1) From county to county, urban/suburban/rural, across all age groups -- the race/ethnic disparity with coronavirus is pervasive. New story with @richoppel, @kkrebeccalai, @MitchKSmith and @NYT_Wright https://www.nytimes.com/interactive/2020/07/05/us/coronavirus-latinos-african-americans-cdc-data.html
The Fullest Look Yet at the Racial Inequity of Coronavirus
New federal data provides the most comprehensive view to date of how Black and Latino people have been likelier than their white peers to contract the virus and die from it.https://www.nytimes.com/interactive/2020/07/05/us/coronavirus-latinos-african-americans-cdc-data.html
2) So as you may know, the NYT collects and disseminates county level summary data on coronavirus cases and deaths. https://github.com/nytimes/covid-19-data
12) It was also important for us to examine the breadth of the disparity. One of the big demographic stories of the past 20 years has been the diversification of the suburbs.
11) Epidemiologists suspect that crowded housing, certain types of occupations, and use of public transportation all increase risk factors, and demographic data shows Black and Latino people as a group are more at risk by these factors.
6) But for this story, we were able to obtain from the CDC a database of nearly 1.5 million person-level case records, which allowed us to look at the pandemic in a more granular manner.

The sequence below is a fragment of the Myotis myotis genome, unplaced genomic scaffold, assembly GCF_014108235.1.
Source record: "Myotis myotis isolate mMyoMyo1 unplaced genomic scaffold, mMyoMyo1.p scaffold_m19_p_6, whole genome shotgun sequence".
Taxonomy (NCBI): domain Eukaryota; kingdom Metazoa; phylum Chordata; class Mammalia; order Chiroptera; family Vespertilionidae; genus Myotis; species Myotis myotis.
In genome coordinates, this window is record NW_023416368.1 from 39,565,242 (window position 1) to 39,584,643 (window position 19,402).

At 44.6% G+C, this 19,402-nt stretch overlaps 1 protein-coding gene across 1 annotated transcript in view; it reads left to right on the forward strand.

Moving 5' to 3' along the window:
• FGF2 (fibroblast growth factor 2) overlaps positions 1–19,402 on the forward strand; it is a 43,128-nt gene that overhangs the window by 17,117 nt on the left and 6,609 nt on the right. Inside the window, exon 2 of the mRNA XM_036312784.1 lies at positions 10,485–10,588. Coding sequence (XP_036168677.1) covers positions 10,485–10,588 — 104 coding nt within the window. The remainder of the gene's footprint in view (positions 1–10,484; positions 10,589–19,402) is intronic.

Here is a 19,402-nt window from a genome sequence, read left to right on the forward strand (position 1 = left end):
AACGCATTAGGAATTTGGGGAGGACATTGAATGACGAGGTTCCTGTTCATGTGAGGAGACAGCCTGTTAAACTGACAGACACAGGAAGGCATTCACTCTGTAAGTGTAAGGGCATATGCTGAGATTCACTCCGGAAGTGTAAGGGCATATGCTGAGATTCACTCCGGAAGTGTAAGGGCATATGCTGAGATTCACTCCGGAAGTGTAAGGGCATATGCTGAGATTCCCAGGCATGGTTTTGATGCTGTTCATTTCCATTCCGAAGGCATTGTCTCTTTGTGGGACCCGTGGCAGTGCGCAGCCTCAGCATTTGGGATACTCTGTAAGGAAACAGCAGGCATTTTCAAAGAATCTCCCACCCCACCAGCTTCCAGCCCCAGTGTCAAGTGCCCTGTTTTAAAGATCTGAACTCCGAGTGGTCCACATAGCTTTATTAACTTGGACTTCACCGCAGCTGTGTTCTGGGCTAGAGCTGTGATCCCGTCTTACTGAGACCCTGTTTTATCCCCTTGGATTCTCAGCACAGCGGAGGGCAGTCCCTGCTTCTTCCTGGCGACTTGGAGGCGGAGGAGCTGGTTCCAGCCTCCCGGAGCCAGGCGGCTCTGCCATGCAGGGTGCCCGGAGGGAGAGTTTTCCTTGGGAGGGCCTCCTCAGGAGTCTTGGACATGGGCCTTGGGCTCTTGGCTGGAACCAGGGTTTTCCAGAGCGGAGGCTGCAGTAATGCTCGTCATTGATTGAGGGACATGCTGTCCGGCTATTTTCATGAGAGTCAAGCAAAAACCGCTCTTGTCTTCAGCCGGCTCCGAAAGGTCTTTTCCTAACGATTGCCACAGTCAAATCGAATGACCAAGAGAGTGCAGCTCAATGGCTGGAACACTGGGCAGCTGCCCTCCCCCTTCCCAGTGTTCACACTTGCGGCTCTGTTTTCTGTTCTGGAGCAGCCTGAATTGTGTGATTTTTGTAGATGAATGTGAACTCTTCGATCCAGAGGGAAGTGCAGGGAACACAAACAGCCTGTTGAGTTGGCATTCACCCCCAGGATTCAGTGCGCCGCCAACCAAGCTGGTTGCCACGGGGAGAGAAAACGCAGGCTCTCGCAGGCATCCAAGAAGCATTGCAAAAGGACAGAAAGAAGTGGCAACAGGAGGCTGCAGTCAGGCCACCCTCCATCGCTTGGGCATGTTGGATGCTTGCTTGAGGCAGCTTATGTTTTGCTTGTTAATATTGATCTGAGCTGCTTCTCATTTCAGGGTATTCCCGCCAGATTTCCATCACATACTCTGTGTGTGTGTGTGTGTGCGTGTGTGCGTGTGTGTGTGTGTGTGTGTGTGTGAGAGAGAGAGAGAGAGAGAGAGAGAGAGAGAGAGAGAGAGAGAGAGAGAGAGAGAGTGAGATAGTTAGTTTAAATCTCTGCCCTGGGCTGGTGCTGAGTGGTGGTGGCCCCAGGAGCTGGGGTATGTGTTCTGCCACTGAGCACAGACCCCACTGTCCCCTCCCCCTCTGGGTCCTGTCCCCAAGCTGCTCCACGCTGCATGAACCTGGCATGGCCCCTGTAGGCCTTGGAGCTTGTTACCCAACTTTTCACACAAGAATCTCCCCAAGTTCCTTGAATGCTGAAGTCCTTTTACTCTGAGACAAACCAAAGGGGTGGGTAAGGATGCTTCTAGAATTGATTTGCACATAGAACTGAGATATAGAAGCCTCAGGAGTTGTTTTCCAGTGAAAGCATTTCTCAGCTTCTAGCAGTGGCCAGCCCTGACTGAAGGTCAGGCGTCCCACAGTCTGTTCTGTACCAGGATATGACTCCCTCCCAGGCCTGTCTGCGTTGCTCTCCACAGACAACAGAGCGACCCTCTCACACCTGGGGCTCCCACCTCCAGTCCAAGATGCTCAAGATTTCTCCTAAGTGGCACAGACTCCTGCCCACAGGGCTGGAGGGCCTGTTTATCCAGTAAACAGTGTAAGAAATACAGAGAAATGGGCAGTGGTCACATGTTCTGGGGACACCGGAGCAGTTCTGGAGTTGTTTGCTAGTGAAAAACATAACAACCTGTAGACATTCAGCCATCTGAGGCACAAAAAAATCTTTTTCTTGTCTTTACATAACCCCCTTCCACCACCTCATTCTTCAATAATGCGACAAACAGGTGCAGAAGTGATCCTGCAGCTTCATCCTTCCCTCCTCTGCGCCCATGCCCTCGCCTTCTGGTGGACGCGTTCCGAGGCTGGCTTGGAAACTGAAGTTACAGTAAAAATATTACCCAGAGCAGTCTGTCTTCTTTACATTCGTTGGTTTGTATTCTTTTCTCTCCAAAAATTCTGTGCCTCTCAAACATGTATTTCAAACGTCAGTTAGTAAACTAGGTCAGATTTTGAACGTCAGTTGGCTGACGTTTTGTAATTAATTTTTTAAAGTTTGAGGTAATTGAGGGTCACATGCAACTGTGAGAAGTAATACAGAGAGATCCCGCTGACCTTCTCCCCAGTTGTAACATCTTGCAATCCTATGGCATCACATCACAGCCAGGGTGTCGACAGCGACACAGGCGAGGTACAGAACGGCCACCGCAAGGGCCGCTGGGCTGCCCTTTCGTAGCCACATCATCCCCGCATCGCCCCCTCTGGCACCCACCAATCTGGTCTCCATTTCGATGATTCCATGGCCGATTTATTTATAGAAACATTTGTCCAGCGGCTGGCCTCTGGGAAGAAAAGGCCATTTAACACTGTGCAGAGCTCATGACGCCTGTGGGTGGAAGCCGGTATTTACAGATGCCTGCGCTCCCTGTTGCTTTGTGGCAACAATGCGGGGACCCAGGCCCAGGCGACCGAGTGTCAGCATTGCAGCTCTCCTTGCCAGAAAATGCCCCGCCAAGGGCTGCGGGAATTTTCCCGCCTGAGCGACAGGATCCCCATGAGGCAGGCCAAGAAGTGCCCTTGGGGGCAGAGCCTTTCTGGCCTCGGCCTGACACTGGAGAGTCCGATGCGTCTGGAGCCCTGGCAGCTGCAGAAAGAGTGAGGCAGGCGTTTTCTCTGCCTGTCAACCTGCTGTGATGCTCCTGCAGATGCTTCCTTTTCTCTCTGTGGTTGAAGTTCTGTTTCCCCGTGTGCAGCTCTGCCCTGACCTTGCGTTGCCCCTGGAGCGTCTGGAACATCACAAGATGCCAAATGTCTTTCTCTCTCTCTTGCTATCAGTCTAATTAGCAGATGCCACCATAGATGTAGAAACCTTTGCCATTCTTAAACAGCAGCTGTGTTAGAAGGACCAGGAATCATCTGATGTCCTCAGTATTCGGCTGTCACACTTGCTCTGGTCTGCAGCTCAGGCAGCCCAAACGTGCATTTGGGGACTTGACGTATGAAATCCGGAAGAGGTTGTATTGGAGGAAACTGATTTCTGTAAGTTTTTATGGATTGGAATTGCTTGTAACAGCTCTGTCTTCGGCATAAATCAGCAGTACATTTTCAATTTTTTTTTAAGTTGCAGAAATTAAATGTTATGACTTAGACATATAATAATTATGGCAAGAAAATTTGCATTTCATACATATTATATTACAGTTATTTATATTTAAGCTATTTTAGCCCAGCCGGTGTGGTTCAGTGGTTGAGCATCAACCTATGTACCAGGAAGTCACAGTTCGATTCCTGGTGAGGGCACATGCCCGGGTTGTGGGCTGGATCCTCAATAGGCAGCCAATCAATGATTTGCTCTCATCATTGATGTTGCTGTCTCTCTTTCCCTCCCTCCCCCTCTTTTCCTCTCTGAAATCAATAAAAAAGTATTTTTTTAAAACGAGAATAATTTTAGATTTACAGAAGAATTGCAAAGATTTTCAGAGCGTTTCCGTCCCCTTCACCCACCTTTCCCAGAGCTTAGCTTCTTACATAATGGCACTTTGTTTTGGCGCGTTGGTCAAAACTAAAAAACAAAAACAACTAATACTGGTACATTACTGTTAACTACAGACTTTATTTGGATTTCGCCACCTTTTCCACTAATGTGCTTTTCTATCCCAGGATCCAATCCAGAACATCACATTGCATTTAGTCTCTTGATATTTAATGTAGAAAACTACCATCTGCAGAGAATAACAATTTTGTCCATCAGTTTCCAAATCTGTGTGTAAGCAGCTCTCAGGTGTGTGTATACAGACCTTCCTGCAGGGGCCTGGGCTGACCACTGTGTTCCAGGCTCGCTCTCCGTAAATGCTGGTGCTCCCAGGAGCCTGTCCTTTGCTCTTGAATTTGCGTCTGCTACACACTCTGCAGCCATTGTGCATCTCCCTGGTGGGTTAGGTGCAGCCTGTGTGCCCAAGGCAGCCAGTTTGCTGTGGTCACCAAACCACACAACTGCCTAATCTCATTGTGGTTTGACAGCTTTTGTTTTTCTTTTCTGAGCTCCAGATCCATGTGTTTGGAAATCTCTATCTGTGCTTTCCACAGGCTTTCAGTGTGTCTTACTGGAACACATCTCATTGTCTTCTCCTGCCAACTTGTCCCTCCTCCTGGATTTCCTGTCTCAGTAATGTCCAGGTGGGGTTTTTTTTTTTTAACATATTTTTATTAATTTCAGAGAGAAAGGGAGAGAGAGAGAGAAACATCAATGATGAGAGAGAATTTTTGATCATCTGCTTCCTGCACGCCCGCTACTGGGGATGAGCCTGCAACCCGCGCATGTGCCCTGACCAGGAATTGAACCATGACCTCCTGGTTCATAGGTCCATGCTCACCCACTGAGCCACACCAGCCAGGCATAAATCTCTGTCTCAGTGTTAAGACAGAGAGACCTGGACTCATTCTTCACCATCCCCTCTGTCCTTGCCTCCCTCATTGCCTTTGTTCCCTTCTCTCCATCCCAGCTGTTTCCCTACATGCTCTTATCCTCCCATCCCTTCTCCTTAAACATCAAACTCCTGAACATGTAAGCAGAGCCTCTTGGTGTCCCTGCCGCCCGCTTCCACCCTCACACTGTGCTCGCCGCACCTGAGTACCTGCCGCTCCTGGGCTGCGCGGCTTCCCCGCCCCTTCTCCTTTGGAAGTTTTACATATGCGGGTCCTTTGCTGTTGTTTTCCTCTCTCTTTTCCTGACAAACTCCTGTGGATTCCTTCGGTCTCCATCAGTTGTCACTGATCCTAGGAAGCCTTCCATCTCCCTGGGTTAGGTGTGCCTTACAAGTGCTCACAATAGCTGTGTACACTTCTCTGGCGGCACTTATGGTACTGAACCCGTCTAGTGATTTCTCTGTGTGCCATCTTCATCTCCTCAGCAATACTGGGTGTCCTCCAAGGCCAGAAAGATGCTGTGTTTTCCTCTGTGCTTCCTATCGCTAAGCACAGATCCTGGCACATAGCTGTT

10) By looking at infections, we were shifting the focus more to: Who is at risk of being infected in the first place and why?
3) While this is really useful for tracking where the virus has hit now and in the past, it doesn't tell us much about who within these counties is most impacted.
4) Yes, the NY Times and others have kept up with state and local health departments that post infection and death rates by race and ethnicity, and those stories began to paint a picture of race/ethnic disparity.
5) There is also some CDC reports and reports from researchers that have begun to take this on in a more robust manner.
7) We filtered dataset down to only cases for which the data had a county name and the race/ethnicity of the infected person was known.
8) This was 640K cases over 974 counties -- see below for why so much was missing, but it was still far more information that was available previously.